ECHR: Russian Authorities Failed to Effectively Investigate Abduction
On March 15th, the European Court of Human Rights (ECHR) notified the judgement case of Tsechoyev v. Russia which is related to Ingushetia. The case was about the abduction of an Ingush civilian, his death and uneffective investigation of Russian authorities.
Here is the press release:
EUROPEAN COURT OF HUMAN RIGHTS
Russian authorities failed to effectively investigate abduction and killing of detainee
In today’s Chamber judgment in the case Tsechoyev v. Russia (application no. 39358/05), which is not final1, the European Court of Human Rights held, unanimously, that there had been:
A violation of Article 2 (right to life: obligation to conduct an effective investigation) of the European Convention on Human Rights.
The case concerned the killing of the applicant’s brother after being abducted from a pre-trial detention centre in Kabardino-Balkaria (Russia) by unknown men in police uniforms.
The applicant, Ruslan Tsechoyev, is a Russian national who was born in 1965 and lives in Sagopshi in the Malgobek district of Ingushetia (Russia).
His brother, Suleyman Tsechoyev, was arrested in the family’s house in Sagopshi on 23 October 1998 on charges of aiding and abetting the kidnapping of Mr K., the relative of a top executive of the oil company Lukoil. According to Ruslan Tsechoyev’s submissions, his brother told him during their meetings that he had been pressured to confess to his involvement in the said abduction of Mr K. and that he had been subjected to beatings.
In the morning of 23 August 1999, a group of four men wearing police uniforms arrived at the detention centre in Nalchik, identifying themselves as officers of the Malgobek district police department and presenting a number of documents authorising Suleyman Tsechoyev’s transfer back to the detention centre in Ingushetia, where he had previously been held. With the agreement of the Nalchik detention centre’s staff, they took Suleyman Tsechoyev away. The next day, his body was found with gunshot wounds to the head.
An investigation into his murder was instituted. A number of important investigative steps were taken immediately, including a ballistic examination of the site of the crime and an autopsy of the body. In September 1999, Ruslan Tsechoyev and his sister were questioned and were granted victim status in the proceedings. Ruslan Tsechoyev named several people who could have been responsible for his brother’s abduction and death, including the former deputy district prosecutor of Malgobek, Mr Ye., who had been in charge of the investigation of the kidnapping of Mr K. and had authorised Suleyman Tsechoyev’s detention in relation to that crime.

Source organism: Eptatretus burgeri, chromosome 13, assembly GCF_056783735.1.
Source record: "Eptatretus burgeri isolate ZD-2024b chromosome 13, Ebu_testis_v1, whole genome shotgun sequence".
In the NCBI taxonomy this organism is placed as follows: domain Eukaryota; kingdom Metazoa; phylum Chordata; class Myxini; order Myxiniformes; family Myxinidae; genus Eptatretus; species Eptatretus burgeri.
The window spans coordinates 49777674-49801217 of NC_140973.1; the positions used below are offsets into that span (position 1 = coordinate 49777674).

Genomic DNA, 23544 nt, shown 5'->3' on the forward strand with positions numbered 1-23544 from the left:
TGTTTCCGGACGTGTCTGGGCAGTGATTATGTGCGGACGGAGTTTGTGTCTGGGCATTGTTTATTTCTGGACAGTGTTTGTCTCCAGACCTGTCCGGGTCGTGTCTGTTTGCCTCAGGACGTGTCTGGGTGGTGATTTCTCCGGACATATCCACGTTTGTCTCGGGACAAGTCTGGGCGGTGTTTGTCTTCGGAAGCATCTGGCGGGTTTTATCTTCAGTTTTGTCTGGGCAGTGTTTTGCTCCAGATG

The investigators also questioned the staff at the detention centre in Nalchik and the acting prosecutor of the Malgobek district, who told the investigators that he had ordered Suleyman Tsechoyev’s transfer back to Ingushetia on 5 August 1999, but for unknown reasons that order had not been complied with. The investigation established that the documents which had enabled Suleyman Tsechoyev to be kidnapped had been forged and that the people indicated in the documents had not worked at the Malgobek district police department.
In December 1999, a criminal investigation was opened against the former deputy district prosecutor of Malgobek, Mr Ye. He was charged with aiding the murder and kidnapping of Suleyman Tsechoyev, but the charges were subsequently dropped for lack of evidence. In particular, it was established that at the time of the murder he had left the prosecutor’s service and had been in Moscow.
Efforts to identify the men who had taken Suleyman Tsechoyev were unsuccessful. The investigation into his murder was suspended for failure to identify the suspects and reopened on a number of occasions. Ruslan Tsechoyev repeatedly wrote to the Prosecutor General complaining of the ineffectiveness of the investigation.
Complaints, procedure and composition of the Court
Relying, in particular, on Articles 2 (right to life) and 13 (right to an effective remedy), Ruslan Tsechoyev alleged that his brother was killed by State officers, that the authorities failed to carry out an effective investigation of the matter, and that he did not have effective remedies in respect of those alleged violations.
The application was lodged with the European Court of Human Rights on 7 November 2005.
Judgment was given by a Chamber of seven, composed as follows:
Christos Rozakis (Greece), President,
Nina Vajić (Croatia),
Dean Spielmann (Luxembourg),
Anatoly Kovler (Russia),
Elisabeth Steiner (Austria),
Khanlar Hajiyev (Azerbaijan),
Sverre Erik Jebens (Norway), Judges,
and also Søren Nielsen, Section Registrar.